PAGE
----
EPA said today it’s temporarily lifting restrictions on summer sales of higher-ethanol fuel, delivering on a promise President Joe Biden made earlier this month.
In opening the way to more E15, the Biden administration focused on Russia’s war in Ukraine as justification for an emergency waiver. Without any action, EPA Administrator Michael Regan said, retailers would presumably rely on fuel that’s higher in petroleum just as prices are spiking due to the war.
The administration is walking a political and legal tightrope, too. Moves that boost or suppress biofuels quickly draw praise and attacks from competing interests and political leaders and are always a hot-button issue in corn-producing areas of the Midwest.
The decision, outlined in a letter from Regan to Minnesota Gov. Tim Walz (D), clears the way for continued availability of E15 fuel in places where it’s already sold but normally can’t be found in summer due to air pollution regulations.
EPA said it would waive the seasonal rules for 20 days — the maximum the Clean Air Act allows — and issue extensions until officials believe supply disruptions tied to the situation in Ukraine have eased. E15 has been selling for around 20 to 30 cents less per gallon than regular gasoline recently, according to the Renewable Fuels Association, a trade group.
“The Agency in taking this action is seeking to address the extreme and unusual fuel supply circumstances in the market by allowing the continued sale of E15 during the summer driving season,” Regan said, adding that EPA doesn’t expect conditions to improve soon.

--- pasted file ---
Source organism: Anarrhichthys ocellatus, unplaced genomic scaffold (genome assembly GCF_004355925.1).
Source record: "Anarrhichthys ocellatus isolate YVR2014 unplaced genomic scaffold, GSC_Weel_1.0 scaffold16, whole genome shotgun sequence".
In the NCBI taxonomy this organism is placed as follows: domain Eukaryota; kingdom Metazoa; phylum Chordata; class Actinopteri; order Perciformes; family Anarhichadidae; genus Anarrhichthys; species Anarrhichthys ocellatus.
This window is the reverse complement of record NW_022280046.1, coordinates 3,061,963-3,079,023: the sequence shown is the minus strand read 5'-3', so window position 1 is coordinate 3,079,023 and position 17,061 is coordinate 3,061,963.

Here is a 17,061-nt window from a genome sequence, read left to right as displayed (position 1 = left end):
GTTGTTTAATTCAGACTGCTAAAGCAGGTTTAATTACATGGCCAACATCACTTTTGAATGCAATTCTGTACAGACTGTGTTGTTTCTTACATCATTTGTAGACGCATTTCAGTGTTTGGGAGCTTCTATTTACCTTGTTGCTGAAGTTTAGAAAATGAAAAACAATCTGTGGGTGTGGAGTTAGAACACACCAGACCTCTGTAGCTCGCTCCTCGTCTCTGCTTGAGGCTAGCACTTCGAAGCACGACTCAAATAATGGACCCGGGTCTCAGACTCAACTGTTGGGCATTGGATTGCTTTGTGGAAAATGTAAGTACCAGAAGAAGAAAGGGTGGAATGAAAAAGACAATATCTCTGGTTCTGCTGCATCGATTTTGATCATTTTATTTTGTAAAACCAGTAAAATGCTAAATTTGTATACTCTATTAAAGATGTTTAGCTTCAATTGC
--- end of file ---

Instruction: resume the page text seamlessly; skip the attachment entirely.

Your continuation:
“All available information suggests that the current shortage brought on by Russia’s actions may continue and perhaps worsen,” he said.
Biden announced the plan at an appearance in Iowa earlier this month (Greenwire, April 12).
While the restrictions on E15 sales are tied to fuel volatility, and the resulting impact on clean air, in reality E15 doesn’t have any greater pollution effect than E10, which is 10 percent ethanol and standard across much of the country, according to regulators and the biofuel industry.
Regan in his letter noted that under the regulations, E15 is required to meet the same volatility standard as E10, so the agency doesn’t expect any overall change in emissions from evaporation. And while some tailpipe emissions may be greater from the higher-ethanol blend, others are lower or about the same, all changes are “relatively small,” he said.
Regan’s letter cites sections of the Clean Air Act to bolster the case for the waiver; during the Trump administration, EPA tried to permanently make E15 available year-round at the former president’s direction, only to be rebuffed in a federal court case that nearly reached the Supreme Court (Greenwire, Jan. 10).
Regan made no mention of a longer-term lifting of restrictions and emphasized the temporary, and changeable, nature of the agency’s latest move.
“EPA recognizes that this is an evolving situation that is causing rapid changes to fuel supply dynamics. Should conditions warrant, this waiver may be modified, terminated, or renewed as appropriate,” he said.
Biofuel groups praised the move nonetheless, with Growth Energy CEO Emily Skor calling Regan and Agriculture Secretary Tom Vilsack “champions” for ethanol in a statement.
Skor added, “Lifting outdated restrictions on E15 through this temporary waiver buys time for policymakers to implement a permanent fix, and it’s vital that this administration and leaders in Congress work swiftly to restore year-round access to E15 in the years ahead.”